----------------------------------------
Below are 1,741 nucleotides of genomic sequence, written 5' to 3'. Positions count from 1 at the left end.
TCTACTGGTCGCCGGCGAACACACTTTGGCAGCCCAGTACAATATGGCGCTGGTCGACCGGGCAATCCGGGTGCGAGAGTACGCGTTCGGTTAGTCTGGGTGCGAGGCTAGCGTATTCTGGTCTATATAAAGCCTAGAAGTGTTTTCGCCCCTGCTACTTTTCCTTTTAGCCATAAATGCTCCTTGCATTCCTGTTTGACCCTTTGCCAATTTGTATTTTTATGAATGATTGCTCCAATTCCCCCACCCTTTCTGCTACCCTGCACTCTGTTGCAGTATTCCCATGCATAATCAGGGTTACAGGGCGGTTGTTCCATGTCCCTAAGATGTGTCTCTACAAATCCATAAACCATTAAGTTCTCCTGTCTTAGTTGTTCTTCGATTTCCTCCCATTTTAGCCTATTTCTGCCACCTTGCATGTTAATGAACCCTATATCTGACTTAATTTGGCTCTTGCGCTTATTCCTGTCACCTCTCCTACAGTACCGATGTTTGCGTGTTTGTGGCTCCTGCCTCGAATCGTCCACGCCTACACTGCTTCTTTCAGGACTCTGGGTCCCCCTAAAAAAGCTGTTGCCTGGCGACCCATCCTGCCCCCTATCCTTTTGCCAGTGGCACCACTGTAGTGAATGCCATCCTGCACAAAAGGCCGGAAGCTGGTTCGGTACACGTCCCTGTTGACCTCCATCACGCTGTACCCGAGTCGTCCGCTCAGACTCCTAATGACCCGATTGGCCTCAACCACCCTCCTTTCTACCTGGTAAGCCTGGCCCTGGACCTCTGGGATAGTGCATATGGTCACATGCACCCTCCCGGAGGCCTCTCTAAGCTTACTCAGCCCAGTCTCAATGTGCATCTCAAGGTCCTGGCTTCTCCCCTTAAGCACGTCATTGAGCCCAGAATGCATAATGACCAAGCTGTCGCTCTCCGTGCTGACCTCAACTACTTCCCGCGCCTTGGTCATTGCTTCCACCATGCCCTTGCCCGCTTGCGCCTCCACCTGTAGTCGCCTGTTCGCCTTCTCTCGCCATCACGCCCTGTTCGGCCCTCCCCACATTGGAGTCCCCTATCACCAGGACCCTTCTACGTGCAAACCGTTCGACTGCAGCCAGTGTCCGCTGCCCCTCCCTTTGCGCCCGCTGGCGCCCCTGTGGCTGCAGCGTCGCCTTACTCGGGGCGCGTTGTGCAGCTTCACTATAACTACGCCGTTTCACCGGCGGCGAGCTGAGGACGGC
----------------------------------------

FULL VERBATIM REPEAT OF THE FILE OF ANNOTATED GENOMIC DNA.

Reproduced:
Below are 1,741 nucleotides of genomic sequence, written 5' to 3'. Positions count from 1 at the left end.
TCTACTGGTCGCCGGCGAACACACTTTGGCAGCCCAGTACAATATGGCGCTGGTCGACCGGGCAATCCGGGTGCGAGAGTACGCGTTCGGTTAGTCTGGGTGCGAGGCTAGCGTATTCTGGTCTATATAAAGCCTAGAAGTGTTTTCGCCCCTGCTACTTTTCCTTTTAGCCATAAATGCTCCTTGCATTCCTGTTTGACCCTTTGCCAATTTGTATTTTTATGAATGATTGCTCCAATTCCCCCACCCTTTCTGCTACCCTGCACTCTGTTGCAGTATTCCCATGCATAATCAGGGTTACAGGGCGGTTGTTCCATGTCCCTAAGATGTGTCTCTACAAATCCATAAACCATTAAGTTCTCCTGTCTTAGTTGTTCTTCGATTTCCTCCCATTTTAGCCTATTTCTGCCACCTTGCATGTTAATGAACCCTATATCTGACTTAATTTGGCTCTTGCGCTTATTCCTGTCACCTCTCCTACAGTACCGATGTTTGCGTGTTTGTGGCTCCTGCCTCGAATCGTCCACGCCTACACTGCTTCTTTCAGGACTCTGGGTCCCCCTAAAAAAGCTGTTGCCTGGCGACCCATCCTGCCCCCTATCCTTTTGCCAGTGGCACCACTGTAGTGAATGCCATCCTGCACAAAAGGCCGGAAGCTGGTTCGGTACACGTCCCTGTTGACCTCCATCACGCTGTACCCGAGTCGTCCGCTCAGACTCCTAATGACCCGATTGGCCTCAACCACCCTCCTTTCTACCTGGTAAGCCTGGCCCTGGACCTCTGGGATAGTGCATATGGTCACATGCACCCTCCCGGAGGCCTCTCTAAGCTTACTCAGCCCAGTCTCAATGTGCATCTCAAGGTCCTGGCTTCTCCCCTTAAGCACGTCATTGAGCCCAGAATGCATAATGACCAAGCTGTCGCTCTCCGTGCTGACCTCAACTACTTCCCGCGCCTTGGTCATTGCTTCCACCATGCCCTTGCCCGCTTGCGCCTCCACCTGTAGTCGCCTGTTCGCCTTCTCTCGCCATCACGCCCTGTTCGGCCCTCCCCACATTGGAGTCCCCTATCACCAGGACCCTTCTACGTGCAAACCGTTCGACTGCAGCCAGTGTCCGCTGCCCCTCCCTTTGCGCCCGCTGGCGCCCCTGTGGCTGCAGCGTCGCCTTACTCGGGGCGCGTTGTGCAGCTTCACTATAACTACGCCGTTTCACCGGCGGCGAGCTGAGGACGGC